7 Tips to be Green & Avoid Waste (Kitchen Edition)
2020, What a rollercoaster this year has been. I write these words as I struggle to try to find the right way to call this year. CHALLENGING for many, for some more than others, but it has been a global challenge.
However, challenge often brings change. Hopefully, many of us will “come out of this” with a new moral sense of duty. The momentum that the “zero waste” and the “no single-use plastic” movements had in 2019 has somehow staggered over the last few months.
We, as a community, have reverted to a world in which clean and sanitised sometimes means disposable. Which is mostly a misconception, has anyone heard of washing containers, plates, cups and cutlery with hot water and soap? Convenience over common sense, sadly.
However, there are a few simple tips you can follow at home to help you be more conscious with your waste and to ensure you get your money’s worth. Food shopping and home cooking don’t have to be a tedious, expensive and wasteful chore, on the contrary.
Plan your weekly meal menu, and buy only what you need
It is easier than you think, I usually take a few minutes every Saturday and plan out our meals: breakfast, lunch and dinner for the week ahead. This way, you avoid the “what’s for dinner today” daily question – and you can also prep food in advance, saving time and money.
Based on your weekly menu, you can then work on your shopping list, taking into consideration all the things you need for the week. Fewer trips mean less milage, and a plan gives you direction. Stay on plan! Don’t deviate. Pro tip: never go shopping in an empty stomach, you will end up buying extra food and snacks.
Sometimes you buy a bunch of coriander or fresh parsley for a meal and use only half of it. Then you end up placing the other half in the fridge and forget bout it – until you find it completely dead and useless a few days/weeks later. Stop! Chop and freeze. By freezing it, you are preserving its freshness, and you can use it later on while making another meal. No more wasted fresh herbs dead in the fridge.
Lemons, limes, oranges what to do with their peels? Throw it away? No! Say bye-bye to wasting these precious little bits of fruit packed with delicious natural oils and scents. Pop them into a jar with white vinegar and leave it “brew” for a few weeks. Then drain the peels away and add half water to the amount of vinegar. Use this mixture to clean your surfaces without the vinegary smell. Natural and your peels get a second life before retiring to citrus heaven. PRO TIP: add some bicarbonate soda to surfaces with stubborn grease marks and then spray the mixture on top. Oxi-Action right there!
Leftover Soup or Broth
It doesn’t sound like the most delicious thing ever, I know, you can rebrand it and call it something else at home. The idea is you can use leftover pieces of garlic, onion, leek, carrots, etc. to make a nutritious vegetable broth or soup. If you make the broth, you can then freeze silicone ice cube containers and simply pop into your favourite dish when cooking. Not only you will add flavour but also all the nutrients from the veg – sneaky the kids won’t know.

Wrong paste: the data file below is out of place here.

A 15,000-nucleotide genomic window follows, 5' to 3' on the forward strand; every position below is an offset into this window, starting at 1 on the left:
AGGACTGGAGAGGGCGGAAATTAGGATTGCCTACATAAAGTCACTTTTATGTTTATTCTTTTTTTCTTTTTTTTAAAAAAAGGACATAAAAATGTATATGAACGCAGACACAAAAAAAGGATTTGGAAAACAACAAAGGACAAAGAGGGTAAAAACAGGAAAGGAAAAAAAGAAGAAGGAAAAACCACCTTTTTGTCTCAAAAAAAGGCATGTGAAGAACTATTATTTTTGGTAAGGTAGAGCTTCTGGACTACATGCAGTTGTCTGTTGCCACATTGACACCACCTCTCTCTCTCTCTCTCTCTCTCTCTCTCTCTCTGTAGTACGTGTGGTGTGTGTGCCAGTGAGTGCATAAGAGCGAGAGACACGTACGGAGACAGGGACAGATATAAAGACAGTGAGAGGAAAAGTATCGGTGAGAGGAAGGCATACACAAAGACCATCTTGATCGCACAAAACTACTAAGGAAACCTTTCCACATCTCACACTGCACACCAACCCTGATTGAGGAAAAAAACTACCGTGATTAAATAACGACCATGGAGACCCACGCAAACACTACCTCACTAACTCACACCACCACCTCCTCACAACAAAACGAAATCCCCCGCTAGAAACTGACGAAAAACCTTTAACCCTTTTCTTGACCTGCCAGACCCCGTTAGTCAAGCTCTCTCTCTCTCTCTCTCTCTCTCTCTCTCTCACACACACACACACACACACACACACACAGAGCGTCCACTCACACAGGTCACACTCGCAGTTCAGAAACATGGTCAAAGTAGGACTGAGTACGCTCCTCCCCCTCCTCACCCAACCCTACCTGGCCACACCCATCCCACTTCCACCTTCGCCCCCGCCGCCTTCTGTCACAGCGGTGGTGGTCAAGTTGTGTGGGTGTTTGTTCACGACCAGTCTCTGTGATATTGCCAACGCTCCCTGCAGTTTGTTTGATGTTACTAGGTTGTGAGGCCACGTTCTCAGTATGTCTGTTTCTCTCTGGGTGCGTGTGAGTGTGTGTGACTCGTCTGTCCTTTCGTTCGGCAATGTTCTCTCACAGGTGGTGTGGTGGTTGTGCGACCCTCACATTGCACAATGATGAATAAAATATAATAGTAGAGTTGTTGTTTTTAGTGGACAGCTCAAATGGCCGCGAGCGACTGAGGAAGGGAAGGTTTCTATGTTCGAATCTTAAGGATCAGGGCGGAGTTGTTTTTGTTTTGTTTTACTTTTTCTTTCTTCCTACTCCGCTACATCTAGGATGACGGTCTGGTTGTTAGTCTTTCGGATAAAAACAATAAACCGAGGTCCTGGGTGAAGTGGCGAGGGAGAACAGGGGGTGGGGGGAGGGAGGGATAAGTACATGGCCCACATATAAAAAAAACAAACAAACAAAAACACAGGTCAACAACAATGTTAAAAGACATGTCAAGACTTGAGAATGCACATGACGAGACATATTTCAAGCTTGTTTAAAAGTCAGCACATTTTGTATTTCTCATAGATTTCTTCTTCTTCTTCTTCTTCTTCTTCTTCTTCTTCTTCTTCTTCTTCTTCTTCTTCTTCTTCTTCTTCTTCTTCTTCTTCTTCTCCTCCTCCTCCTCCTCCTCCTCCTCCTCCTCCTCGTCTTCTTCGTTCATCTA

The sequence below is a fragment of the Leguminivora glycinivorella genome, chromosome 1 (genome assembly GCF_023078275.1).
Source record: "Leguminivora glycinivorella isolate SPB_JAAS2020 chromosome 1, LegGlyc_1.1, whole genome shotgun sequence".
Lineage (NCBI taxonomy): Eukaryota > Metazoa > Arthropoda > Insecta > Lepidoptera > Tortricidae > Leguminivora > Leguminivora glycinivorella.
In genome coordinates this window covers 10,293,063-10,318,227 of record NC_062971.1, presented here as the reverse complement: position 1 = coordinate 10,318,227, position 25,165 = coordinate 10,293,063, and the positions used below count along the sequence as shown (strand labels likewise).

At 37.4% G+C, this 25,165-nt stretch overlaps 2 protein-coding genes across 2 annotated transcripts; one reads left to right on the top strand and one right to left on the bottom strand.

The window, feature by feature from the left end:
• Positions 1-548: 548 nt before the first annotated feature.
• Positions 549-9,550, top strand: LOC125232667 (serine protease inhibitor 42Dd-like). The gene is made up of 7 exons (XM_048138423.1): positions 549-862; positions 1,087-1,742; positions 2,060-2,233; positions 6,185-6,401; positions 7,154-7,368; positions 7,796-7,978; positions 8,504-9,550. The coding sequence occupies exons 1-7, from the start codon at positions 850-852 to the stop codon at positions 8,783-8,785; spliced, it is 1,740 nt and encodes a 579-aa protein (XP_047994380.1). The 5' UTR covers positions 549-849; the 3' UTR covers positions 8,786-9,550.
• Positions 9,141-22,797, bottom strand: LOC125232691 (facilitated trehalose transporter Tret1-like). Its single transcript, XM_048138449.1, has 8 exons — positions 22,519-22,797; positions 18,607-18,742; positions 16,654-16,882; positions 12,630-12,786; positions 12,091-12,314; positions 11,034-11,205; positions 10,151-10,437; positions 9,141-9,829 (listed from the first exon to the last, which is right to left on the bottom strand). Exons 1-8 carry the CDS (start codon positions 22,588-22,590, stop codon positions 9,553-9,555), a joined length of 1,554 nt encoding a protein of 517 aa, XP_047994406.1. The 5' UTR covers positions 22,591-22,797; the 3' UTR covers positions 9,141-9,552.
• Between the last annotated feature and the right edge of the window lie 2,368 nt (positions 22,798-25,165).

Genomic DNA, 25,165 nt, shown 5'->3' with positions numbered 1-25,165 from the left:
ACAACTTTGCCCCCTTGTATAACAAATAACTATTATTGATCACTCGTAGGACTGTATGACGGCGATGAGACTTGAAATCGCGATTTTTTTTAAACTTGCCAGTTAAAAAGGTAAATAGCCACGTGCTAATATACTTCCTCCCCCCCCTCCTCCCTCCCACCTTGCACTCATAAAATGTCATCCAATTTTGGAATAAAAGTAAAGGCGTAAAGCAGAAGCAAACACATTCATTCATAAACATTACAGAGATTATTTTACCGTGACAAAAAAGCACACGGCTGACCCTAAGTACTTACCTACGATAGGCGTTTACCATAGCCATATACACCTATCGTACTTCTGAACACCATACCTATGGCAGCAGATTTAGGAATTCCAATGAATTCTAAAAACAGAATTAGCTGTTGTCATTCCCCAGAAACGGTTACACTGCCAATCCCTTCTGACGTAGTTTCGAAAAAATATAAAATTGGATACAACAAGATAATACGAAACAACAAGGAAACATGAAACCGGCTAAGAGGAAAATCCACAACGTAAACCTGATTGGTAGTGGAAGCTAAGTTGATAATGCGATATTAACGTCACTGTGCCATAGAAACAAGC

You can also opt to blitz it all together, add a splash of cream and make a vegetable cream soup! Perfect with a slice of sourdough bread during the autumn.
If you don’t have enough time or space to freeze, you can always compost all the vegetable peels, eggshells, leftover fruit, etc. Avoid adding any animal or dairy products (meat/milk) to our compost. However, they are 100% biodegradable they can attract unwanted pests, especially if you have your compost bin outdoors.
Also, beware of adding grains like cooked or uncooked rice. Cooked rice can provoke the growth of unwanted bacteria, and uncooked rice can attract rodents.
Last but not least, never add Walnuts to your compost. It may seem harmless to add this plant-based product to your compost. However, walnuts contain juglone which is toxic to some plants. Using walnut in your compost today could kill your plants tomorrow.
Buy Products with Less Packaging
It may seem simple, but many omit this when doing their weekly shopping. The less packaging your food has, the less waste you create. Try to avoid pre-cut fruit and veg. Not only it is more expensive, but it also comes in unnecessary amounts of plastic and tends to have a shorter “shelve-life” in your fridge.
Consider buying items in bulk, such as nuts and grains. Many supermarkets now have this option, and if not many corner shops are now embracing the package free lifestyle. Bring your own reusable bag or use paper which can be recycled.
Also, consider alternatives to pressurised products like whipped (squirty cream) or cooking sprays as these cannot be recycled due to the residue.
Don’t Stress, It Takes Time
Living green takes time, takes a lot of re-learning and researching. It is not going to happen overnight. Do some research, find local farms you can buy your produce from. This way, you are buying local, helping your community and minimising food miles. Win-Win for everyone.
Find what works for you. Not every green tip will work for you, adapt and evolve, find your happy balance. Also, don’t fall in the trendy trap and think you have to go buy everything green and dispose of everything you have. The best way to be green is to reuse what you already have. Every little change helps.
Thanks for caring for the environment, thanks for researching, reading and learning.